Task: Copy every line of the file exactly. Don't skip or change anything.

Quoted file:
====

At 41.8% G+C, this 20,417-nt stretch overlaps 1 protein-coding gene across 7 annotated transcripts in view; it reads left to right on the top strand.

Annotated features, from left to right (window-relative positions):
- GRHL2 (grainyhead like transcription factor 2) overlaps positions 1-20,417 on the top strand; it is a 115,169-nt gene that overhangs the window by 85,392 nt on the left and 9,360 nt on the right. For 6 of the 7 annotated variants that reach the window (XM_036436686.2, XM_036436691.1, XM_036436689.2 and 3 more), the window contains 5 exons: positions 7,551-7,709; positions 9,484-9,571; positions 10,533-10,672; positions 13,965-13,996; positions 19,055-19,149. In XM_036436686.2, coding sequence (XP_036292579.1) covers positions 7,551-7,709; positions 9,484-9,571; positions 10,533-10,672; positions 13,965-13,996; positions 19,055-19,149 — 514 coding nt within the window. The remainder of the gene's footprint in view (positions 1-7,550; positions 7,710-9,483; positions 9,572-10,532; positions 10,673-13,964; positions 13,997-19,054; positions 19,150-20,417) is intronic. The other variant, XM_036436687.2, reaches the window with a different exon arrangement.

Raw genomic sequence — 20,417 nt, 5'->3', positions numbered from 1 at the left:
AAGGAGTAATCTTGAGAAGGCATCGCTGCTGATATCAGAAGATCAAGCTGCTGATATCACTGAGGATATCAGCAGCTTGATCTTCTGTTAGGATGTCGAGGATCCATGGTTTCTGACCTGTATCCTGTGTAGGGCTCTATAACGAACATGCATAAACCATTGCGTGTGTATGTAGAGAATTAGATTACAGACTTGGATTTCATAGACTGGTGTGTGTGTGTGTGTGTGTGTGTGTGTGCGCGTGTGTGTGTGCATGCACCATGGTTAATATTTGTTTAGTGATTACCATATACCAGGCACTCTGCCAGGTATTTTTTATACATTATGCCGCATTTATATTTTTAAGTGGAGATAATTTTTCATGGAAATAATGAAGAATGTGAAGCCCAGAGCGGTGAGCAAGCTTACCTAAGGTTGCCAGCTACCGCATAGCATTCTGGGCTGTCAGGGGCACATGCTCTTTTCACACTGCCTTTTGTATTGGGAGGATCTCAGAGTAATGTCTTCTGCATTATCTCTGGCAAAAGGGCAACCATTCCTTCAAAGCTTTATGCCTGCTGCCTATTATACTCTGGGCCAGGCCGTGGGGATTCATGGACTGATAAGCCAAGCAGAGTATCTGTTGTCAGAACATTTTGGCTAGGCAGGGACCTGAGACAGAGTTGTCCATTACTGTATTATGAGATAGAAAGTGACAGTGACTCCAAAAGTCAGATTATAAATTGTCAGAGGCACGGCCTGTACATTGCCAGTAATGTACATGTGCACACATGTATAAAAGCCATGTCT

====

At 41.8% G+C, this 20,417-nt stretch overlaps 1 protein-coding gene across 7 annotated transcripts in view; it reads left to right on the top strand.

Annotated features, from left to right (window-relative positions):
- GRHL2 (grainyhead like transcription factor 2) overlaps positions 1-20,417 on the top strand; it is a 115,169-nt gene that overhangs the window by 85,392 nt on the left and 9,360 nt on the right. For 6 of the 7 annotated variants that reach the window (XM_036436686.2, XM_036436691.1, XM_036436689.2 and 3 more), the window contains 5 exons: positions 7,551-7,709; positions 9,484-9,571; positions 10,533-10,672; positions 13,965-13,996; positions 19,055-19,149. In XM_036436686.2, coding sequence (XP_036292579.1) covers positions 7,551-7,709; positions 9,484-9,571; positions 10,533-10,672; positions 13,965-13,996; positions 19,055-19,149 — 514 coding nt within the window. The remainder of the gene's footprint in view (positions 1-7,550; positions 7,710-9,483; positions 9,572-10,532; positions 10,673-13,964; positions 13,997-19,054; positions 19,150-20,417) is intronic. The other variant, XM_036436687.2, reaches the window with a different exon arrangement.

Raw genomic sequence — 20,417 nt, 5'->3', positions numbered from 1 at the left:
AAGGAGTAATCTTGAGAAGGCATCGCTGCTGATATCAGAAGATCAAGCTGCTGATATCACTGAGGATATCAGCAGCTTGATCTTCTGTTAGGATGTCGAGGATCCATGGTTTCTGACCTGTATCCTGTGTAGGGCTCTATAACGAACATGCATAAACCATTGCGTGTGTATGTAGAGAATTAGATTACAGACTTGGATTTCATAGACTGGTGTGTGTGTGTGTGTGTGTGTGTGTGTGCGCGTGTGTGTGTGCATGCACCATGGTTAATATTTGTTTAGTGATTACCATATACCAGGCACTCTGCCAGGTATTTTTTATACATTATGCCGCATTTATATTTTTAAGTGGAGATAATTTTTCATGGAAATAATGAAGAATGTGAAGCCCAGAGCGGTGAGCAAGCTTACCTAAGGTTGCCAGCTACCGCATAGCATTCTGGGCTGTCAGGGGCACATGCTCTTTTCACACTGCCTTTTGTATTGGGAGGATCTCAGAGTAATGTCTTCTGCATTATCTCTGGCAAAAGGGCAACCATTCCTTCAAAGCTTTATGCCTGCTGCCTATTATACTCTGGGCCAGGCCGTGGGGATTCATGGACTGATAAGCCAAGCAGAGTATCTGTTGTCAGAACATTTTGGCTAGGCAGGGACCTGAGACAGAGTTGTCCATTACTGTATTATGAGATAGAAAGTGACAGTGACTCCAAAAGTCAGATTATAAATTGTCAGAGGCACGGCCTGTACATTGCCAGTAATGTACATGTGCACACATGTATAAAAGCCATGTCT